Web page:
I have to admit I still don’t know what’s going on in “Judge Parker.”
In his efforts to clean up the sprawling plotlines of the
venereal venerable strip, Francesco “Ces” Marciuliano has jumped ahead in time. Last week a grizzled Sam Driver furiously stared at clippings on a board, as if trying to solve a murder on “The Closer.” He seems to believe that Sophie’s disappearance — we won’t call it a death, because the characters aren’t — was planned. (If so, the planners are almost as clever and far-seeing as Russian hackers.)
And then there’s been a mysterious meeting between the mysterious criminals and Judge Parker himself, not to mention Neddy lamenting her life in Alaska. It’s all a bit like the opening of Snoopy’s magnum opus, “It Was a Dark and Stormy Night.” “Suddenly, a pirate ship appeared on the horizon! While millions of people were starving, the king lived in luxury. Meanwhile, on a small farm in Kansas, a boy was growing up. …”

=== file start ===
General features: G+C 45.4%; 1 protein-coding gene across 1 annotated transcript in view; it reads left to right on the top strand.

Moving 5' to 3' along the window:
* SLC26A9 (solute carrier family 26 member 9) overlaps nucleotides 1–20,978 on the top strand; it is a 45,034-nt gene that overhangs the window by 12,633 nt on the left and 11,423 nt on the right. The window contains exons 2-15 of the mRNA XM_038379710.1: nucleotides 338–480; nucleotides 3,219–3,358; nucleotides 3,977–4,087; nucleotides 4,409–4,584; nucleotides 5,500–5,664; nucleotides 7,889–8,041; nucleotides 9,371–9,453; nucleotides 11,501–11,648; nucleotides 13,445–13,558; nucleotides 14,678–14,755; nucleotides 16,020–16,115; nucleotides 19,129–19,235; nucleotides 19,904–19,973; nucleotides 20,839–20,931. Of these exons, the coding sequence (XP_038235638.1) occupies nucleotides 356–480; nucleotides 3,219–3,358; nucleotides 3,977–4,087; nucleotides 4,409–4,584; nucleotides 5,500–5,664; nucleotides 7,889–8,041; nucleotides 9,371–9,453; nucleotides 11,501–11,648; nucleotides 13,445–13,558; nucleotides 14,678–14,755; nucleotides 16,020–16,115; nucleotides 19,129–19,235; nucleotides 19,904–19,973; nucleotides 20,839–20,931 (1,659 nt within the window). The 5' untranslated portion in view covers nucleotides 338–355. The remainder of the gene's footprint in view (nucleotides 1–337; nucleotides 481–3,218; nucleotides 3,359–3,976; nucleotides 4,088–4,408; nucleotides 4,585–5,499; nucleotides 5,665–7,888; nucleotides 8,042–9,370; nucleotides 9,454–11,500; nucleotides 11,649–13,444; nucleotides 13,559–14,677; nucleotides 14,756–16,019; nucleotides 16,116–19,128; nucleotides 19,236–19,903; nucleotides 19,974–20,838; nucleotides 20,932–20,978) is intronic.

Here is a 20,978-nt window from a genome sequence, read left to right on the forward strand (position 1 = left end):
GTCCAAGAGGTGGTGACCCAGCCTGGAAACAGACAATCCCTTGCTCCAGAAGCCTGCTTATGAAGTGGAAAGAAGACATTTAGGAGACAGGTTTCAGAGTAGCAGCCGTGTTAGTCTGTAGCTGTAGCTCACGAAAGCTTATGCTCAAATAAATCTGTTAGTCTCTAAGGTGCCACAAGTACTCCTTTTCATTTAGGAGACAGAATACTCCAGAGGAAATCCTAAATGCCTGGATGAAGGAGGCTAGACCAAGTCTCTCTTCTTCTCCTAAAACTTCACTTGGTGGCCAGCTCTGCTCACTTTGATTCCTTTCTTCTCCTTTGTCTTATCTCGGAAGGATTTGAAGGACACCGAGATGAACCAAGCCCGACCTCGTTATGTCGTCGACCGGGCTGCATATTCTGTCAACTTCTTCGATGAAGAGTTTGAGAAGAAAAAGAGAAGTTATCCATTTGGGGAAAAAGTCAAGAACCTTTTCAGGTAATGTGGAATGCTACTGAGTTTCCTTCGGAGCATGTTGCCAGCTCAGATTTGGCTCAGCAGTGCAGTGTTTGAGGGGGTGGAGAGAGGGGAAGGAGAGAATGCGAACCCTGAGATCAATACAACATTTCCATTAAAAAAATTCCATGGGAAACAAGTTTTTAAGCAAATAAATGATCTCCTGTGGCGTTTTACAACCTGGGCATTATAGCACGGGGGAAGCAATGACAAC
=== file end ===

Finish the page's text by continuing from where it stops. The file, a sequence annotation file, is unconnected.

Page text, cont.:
But I give Ces and Mike Manley a lot of credit for yesterday’s strip, a wordless ache of grief that evoked — dare I say it? — Chris Ware’s brilliant, spare work. In seven quiet panels, we see Honey (at least, I think it’s Honey) walking the halls of her high school. She reeks of pain. She says nothing, lost in her own world. Then she goes outside and sits on a bench, alone, to eat lunch. The trees are bare; leaves rustle on the ground.
That’s it. That’s the whole strip. And it’s got more power than a month of “Funky Winkerbeans.” (Of course, my 1982 Renault LeCar had more power than a month of “Funky Winkerbeans.” But nevertheless …)
I don’t know where things are going — and I hope some of them get resolved soon — but it’s always nice to see a strip like yesterday’s, one that stands outside the conventional. If that’s what it takes to get “Judge Parker” back on its feet, I’ll take plenty more.
Still, I hope it’s not all a dream.